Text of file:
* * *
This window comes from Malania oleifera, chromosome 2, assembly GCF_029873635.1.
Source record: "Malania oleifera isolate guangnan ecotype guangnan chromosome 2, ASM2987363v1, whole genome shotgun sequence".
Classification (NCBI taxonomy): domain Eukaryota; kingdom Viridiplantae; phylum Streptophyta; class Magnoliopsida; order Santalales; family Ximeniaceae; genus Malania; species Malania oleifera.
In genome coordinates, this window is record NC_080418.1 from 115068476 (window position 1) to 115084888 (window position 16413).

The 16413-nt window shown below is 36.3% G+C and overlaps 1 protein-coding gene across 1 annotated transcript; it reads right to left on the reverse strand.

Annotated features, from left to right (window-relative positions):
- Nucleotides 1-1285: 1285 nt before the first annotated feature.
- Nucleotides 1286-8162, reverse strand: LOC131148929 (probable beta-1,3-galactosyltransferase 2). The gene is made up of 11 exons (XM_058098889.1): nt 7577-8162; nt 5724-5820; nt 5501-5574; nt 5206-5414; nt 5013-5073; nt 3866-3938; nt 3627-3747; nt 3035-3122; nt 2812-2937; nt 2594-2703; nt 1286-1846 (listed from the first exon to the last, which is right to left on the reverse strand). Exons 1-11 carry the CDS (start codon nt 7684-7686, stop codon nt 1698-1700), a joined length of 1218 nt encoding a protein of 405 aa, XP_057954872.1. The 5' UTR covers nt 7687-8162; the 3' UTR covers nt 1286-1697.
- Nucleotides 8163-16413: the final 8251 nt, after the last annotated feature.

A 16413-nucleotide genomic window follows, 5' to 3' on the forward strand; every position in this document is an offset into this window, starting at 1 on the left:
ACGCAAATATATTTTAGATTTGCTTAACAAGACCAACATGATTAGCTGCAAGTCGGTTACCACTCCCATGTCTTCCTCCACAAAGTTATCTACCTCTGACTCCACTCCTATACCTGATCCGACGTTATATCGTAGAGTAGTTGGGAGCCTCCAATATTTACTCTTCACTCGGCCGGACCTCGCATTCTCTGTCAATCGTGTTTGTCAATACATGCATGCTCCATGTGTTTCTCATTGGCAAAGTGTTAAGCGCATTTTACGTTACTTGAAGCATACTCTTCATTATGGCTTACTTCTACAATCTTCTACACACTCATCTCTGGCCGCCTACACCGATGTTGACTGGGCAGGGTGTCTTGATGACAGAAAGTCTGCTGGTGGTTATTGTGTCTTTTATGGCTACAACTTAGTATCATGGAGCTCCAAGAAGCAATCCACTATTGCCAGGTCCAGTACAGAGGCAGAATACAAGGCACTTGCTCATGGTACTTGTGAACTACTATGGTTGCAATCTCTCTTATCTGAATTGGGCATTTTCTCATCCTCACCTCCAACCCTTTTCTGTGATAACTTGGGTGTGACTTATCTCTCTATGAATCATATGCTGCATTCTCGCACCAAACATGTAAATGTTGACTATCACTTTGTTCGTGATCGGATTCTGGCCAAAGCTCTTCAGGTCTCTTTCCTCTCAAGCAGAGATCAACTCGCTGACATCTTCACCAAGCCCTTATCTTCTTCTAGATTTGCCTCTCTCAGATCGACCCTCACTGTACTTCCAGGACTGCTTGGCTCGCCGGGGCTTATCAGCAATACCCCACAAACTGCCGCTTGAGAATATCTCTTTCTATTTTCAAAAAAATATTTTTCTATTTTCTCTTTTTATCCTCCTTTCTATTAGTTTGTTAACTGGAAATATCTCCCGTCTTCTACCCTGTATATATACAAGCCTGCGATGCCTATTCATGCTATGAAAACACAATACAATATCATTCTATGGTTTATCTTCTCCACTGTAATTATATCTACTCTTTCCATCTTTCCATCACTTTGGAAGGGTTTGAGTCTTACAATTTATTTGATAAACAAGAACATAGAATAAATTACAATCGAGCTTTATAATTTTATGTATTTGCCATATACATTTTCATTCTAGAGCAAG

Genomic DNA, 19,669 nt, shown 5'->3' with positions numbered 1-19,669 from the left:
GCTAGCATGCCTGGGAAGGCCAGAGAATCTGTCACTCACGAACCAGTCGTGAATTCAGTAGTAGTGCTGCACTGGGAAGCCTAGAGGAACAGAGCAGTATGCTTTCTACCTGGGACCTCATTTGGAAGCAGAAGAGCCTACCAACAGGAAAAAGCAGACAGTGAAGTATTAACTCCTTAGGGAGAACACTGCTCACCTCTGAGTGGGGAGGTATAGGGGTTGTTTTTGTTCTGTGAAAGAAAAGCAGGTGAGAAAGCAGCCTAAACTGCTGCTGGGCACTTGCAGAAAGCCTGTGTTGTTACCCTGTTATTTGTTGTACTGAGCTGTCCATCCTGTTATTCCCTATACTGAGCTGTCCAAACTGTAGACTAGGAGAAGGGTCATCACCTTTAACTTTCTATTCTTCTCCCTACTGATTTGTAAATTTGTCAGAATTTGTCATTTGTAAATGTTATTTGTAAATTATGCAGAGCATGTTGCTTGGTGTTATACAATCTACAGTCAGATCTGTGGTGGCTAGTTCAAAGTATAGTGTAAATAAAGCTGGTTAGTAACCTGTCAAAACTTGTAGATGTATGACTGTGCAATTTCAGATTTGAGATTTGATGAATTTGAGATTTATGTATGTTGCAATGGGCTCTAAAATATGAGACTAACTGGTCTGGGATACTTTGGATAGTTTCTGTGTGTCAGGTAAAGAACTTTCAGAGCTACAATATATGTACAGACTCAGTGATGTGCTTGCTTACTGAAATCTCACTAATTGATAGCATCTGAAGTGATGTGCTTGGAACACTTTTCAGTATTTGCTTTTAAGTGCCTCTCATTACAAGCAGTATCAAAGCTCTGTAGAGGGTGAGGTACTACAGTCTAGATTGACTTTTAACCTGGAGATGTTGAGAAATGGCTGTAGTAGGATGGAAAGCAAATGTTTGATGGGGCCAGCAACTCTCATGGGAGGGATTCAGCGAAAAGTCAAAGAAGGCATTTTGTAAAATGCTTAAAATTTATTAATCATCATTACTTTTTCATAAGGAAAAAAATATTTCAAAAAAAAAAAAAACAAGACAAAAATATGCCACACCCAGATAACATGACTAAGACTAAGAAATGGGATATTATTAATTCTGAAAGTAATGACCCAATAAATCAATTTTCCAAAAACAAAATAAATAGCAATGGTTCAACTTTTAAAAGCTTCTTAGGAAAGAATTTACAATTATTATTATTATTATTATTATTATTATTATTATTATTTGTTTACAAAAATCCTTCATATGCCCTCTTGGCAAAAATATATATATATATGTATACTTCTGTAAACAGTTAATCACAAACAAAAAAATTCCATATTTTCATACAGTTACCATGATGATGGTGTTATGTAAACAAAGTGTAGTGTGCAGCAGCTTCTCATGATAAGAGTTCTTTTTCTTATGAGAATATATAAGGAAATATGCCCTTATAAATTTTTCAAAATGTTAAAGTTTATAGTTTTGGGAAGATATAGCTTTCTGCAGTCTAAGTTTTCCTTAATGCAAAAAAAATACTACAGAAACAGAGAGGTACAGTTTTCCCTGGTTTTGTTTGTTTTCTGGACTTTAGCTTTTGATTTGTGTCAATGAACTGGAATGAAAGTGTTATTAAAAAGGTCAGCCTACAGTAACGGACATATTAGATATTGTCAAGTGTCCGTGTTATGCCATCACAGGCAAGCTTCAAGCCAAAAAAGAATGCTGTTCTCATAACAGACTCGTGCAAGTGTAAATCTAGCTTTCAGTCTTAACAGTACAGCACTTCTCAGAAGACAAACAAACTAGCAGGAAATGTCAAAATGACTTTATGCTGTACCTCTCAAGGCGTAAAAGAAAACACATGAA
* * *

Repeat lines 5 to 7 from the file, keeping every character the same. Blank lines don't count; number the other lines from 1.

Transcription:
The 16413-nt window shown below is 36.3% G+C and overlaps 1 protein-coding gene across 1 annotated transcript; it reads right to left on the reverse strand.

Annotated features, from left to right (window-relative positions):
- Nucleotides 1-1285: 1285 nt before the first annotated feature.